Ampeg GVT15H Amp Review
Capable of the characteristic cleans and light overdrive that made its predecessors famous, the amp is also able to achieve high gain at less-than-ear-splitting volumes.
Ampeg Amplification’s guitar amplifiers of the ’70s were designed to stay clean at high volumes—a notion that set them apart in an era when it seemed everyone was trying to get overdriven tones at lower volumes. Despite Ampeg’s efforts, players quickly realized that pushing those clean Ampegs into overdriven territory yielded some very unique tones, and their sound quickly became a mainstay in the rock and pop music of that decade.
Fast-forward a few decades later, Ampeg has introduced the new GVT series a range of amps including the GVT15H reviewed here. It’s designed with a slightly different mindset than its ancestors—so while it’s capable of the characteristic cleans and light overdrive that made its predecessors famous, it’s also able to achieve high gain at less-than-ear-splitting volumes.
Honey, I Shrunk the V4
The GVT15H is a clear nod to Ampeg’s second golden age, even if it isn’t based on any specific model from the late ’60s or ’70s. Still, the tiny, 12 lb head looks like a shrunken V4 model with a similar control layout to match.
The amp’s all-tube circuit is driven with the help of a pair of 6V6 power tubes and a pair of 12AX7s in the preamp. There’s only one channel in the GVT15H, and simplicity and straight-forward tone is clearly the aim here. But there’s still a lot of tone-shaping potential, starting with controls for Gain, Treble, Midrange and Bass. Output is controlled by a simple master volume control and options for 15 watt or 7.5 watt output, which you can select with the standby switch.
Interestingly—and this is a high point if you’re a fan of vintage Ampeg amps—the three-band EQ section utilizes a Baxandall EQ configuration. If you’re like most players, you’ve probably rarely heard of this type of EQ, but when well executed the type is typically much more interactive than more common multi-band stack. Dropping the highs and lows can actually boost the midrange in a Baxandall EQ, and while it can take some getting used to, when used properly it makes the amp sound much more distinct. It was a hallmark in old Ampeg amp designs, and a big reason why so many players gravitate toward those classic pieces of gear.
Ampeg also managed to cram a small spring reverb tank into the chassis, along with a series effects loop. Both can be switched in and out (hard bypass) of the circuit via an optional two-button footswitch that can be ordered from Ampeg.
Blast from the Past
The head was tested through the amp’s matching closed-back cabinet—a GVT112E—which was loaded with a 12” Celestion Vintage 30 speaker. The combination of Celestion’s tried-and-true Vintage 30 with the Ampeg’s luscious voice was a great match—full of detail in the highs and lower midrange and infused with that classic vintage Ampeg clean tone that’s moderately bright with a trace of darkness that tames the high end.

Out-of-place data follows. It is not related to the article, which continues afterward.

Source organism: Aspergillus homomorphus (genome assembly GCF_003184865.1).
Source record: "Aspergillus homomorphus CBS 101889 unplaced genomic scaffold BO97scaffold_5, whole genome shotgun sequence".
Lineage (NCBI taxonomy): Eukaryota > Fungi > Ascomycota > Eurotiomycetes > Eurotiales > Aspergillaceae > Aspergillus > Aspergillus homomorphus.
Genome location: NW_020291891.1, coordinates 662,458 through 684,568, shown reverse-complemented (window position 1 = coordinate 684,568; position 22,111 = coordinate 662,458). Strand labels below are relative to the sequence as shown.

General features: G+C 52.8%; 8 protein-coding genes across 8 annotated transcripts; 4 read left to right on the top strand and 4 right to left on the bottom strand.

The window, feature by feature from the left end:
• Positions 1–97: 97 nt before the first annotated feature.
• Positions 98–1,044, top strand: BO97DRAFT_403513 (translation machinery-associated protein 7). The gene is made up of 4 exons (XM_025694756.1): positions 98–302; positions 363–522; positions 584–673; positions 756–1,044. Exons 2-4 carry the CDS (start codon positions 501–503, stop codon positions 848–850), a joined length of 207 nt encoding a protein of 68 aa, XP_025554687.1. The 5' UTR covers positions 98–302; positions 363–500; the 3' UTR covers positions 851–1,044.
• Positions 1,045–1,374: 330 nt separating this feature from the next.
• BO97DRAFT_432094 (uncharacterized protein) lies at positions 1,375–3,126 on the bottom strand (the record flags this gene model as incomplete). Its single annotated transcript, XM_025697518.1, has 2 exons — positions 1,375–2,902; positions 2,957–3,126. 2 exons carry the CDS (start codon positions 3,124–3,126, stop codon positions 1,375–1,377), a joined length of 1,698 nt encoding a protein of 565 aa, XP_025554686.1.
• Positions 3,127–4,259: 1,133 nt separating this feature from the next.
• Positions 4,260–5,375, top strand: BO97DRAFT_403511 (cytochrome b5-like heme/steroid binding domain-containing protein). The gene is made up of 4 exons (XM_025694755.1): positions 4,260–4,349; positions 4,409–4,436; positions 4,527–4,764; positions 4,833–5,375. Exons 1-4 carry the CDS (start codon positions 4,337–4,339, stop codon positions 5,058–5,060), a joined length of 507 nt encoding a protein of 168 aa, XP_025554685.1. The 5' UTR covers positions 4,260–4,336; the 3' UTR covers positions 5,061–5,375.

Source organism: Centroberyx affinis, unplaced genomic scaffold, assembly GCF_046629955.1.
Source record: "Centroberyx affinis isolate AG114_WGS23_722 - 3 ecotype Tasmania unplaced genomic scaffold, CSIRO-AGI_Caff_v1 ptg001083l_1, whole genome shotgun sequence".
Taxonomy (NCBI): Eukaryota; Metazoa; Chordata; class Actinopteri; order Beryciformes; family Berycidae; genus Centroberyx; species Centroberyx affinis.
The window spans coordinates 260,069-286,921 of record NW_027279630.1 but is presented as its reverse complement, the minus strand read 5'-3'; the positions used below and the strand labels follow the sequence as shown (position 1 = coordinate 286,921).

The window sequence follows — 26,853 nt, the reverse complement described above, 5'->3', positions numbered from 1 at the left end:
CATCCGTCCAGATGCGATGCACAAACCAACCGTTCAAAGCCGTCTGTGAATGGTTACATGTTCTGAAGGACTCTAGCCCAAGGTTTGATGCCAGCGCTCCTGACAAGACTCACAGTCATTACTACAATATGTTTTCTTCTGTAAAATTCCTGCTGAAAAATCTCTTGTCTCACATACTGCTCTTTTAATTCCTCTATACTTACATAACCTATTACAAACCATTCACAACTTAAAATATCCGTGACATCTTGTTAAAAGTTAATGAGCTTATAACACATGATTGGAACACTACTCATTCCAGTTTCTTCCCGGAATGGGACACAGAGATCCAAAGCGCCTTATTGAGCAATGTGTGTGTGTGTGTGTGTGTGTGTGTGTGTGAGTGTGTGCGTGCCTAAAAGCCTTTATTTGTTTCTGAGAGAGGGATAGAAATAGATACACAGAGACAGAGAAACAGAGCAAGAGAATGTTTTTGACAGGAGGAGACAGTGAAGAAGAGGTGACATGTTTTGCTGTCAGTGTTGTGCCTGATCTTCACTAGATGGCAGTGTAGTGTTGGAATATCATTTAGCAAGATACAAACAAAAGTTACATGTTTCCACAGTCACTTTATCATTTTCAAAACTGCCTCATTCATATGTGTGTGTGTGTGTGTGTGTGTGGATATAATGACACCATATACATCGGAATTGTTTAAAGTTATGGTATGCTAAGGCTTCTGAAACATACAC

With a 2011 Fender American Stratocaster out in front of the GVT15H, gingerly picked, arpeggiated chord progressions were warm and enveloping. As I delved into more country and rock oriented fills and progressions, the snappy, staccato picking style coaxed juicy grit in the mids while the amp displayed remarkable touch sensitivity.
A Gibson Les Paul Traditional coaxed both fluid gain and brawny midrange from the little Ampeg. Nudging the gain control makes the tone beefier and adds sting in the high end that becomes more vicious the higher I went. The added low end can make things surprisingly bottom heavy too, and I had to be careful to keep the Bass control around noon at higher volumes and gain settings to keep from washing out the rest of the tone spectrum.
The amp really kicks into high gear when you crank the master volume above two o’clock, pushing the power section into beautiful, velvety overdrive that works in tandem with the amp’s preamp gain. Thrash metal guitarists need not apply, but heavy rockers who appreciate high gain rhythm tones, ranging from classic ’70s raunch to early ’90s grunge, will be psyched. The only problem with achieving higher gain tones at maximum wattage is that the GVT15H can be surprisingly loud. The option to bump volume down to 7.5 watts is invaluable.
In terms of packing the classic, bright-with-trace-of-darkness Ampeg tones of yesteryear into a compact package, Ampeg did a great job. The cleans have a stark, but full-bodied nature to them, and the overdrive tones can be quite stunning—provided that the bass is adequately dialed back to let the rest of the frequencies shine through. If you’re a fan of the throwback ’70s tones that Ampeg helped define decades ago—but need to keep the volume level in check—it’s a pretty sweet deal.
Watch the video review:
your tone jones is about dark-voiced, brawny tones of ’70s classic rock at manageable volumes.
you need more power or a gain channel designed for very aggressive metal work.